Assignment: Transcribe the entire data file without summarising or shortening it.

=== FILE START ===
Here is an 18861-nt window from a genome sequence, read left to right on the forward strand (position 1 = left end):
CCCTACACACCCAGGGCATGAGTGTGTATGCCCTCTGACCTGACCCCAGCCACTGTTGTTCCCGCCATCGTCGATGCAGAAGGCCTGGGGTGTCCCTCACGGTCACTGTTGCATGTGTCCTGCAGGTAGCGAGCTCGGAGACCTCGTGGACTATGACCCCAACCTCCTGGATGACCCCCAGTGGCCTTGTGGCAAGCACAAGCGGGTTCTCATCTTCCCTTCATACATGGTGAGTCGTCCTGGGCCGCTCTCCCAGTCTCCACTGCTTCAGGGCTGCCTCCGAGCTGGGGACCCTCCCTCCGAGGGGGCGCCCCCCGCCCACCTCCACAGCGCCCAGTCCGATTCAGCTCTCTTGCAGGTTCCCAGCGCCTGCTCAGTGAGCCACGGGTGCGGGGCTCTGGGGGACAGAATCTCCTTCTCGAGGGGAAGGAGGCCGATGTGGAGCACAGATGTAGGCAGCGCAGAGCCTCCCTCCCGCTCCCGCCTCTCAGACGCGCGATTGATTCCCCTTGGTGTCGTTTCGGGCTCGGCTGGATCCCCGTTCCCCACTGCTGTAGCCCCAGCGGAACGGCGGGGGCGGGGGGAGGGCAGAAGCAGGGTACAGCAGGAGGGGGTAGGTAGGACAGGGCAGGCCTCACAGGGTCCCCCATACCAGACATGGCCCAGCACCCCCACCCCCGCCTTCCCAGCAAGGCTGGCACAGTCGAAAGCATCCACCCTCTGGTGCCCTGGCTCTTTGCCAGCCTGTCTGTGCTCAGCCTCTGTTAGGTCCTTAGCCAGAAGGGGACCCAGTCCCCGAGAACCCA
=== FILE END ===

Here is an 18861-nt window from a genome sequence, read left to right on the forward strand (position 1 = left end):
CCCTACACACCCAGGGCATGAGTGTGTATGCCCTCTGACCTGACCCCAGCCACTGTTGTTCCCGCCATCGTCGATGCAGAAGGCCTGGGGTGTCCCTCACGGTCACTGTTGCATGTGTCCTGCAGGTAGCGAGCTCGGAGACCTCGTGGACTATGACCCCAACCTCCTGGATGACCCCCAGTGGCCTTGTGGCAAGCACAAGCGGGTTCTCATCTTCCCTTCATACATGGTGAGTCGTCCTGGGCCGCTCTCCCAGTCTCCACTGCTTCAGGGCTGCCTCCGAGCTGGGGACCCTCCCTCCGAGGGGGCGCCCCCCGCCCACCTCCACAGCGCCCAGTCCGATTCAGCTCTCTTGCAGGTTCCCAGCGCCTGCTCAGTGAGCCACGGGTGCGGGGCTCTGGGGGACAGAATCTCCTTCTCGAGGGGAAGGAGGCCGATGTGGAGCACAGATGTAGGCAGCGCAGAGCCTCCCTCCCGCTCCCGCCTCTCAGACGCGCGATTGATTCCCCTTGGTGTCGTTTCGGGCTCGGCTGGATCCCCGTTCCCCACTGCTGTAGCCCCAGCGGAACGGCGGGGGCGGGGGGAGGGCAGAAGCAGGGTACAGCAGGAGGGGGTAGGTAGGACAGGGCAGGCCTCACAGGGTCCCCCATACCAGACATGGCCCAGCACCCCCACCCCCGCCTTCCCAGCAAGGCTGGCACAGTCGAAAGCATCCACCCTCTGGTGCCCTGGCTCTTTGCCAGCCTGTCTGTGCTCAGCCTCTGTTAGGTCCTTAGCCAGAAGGGGACCCAGTCCCCGAGAACCCA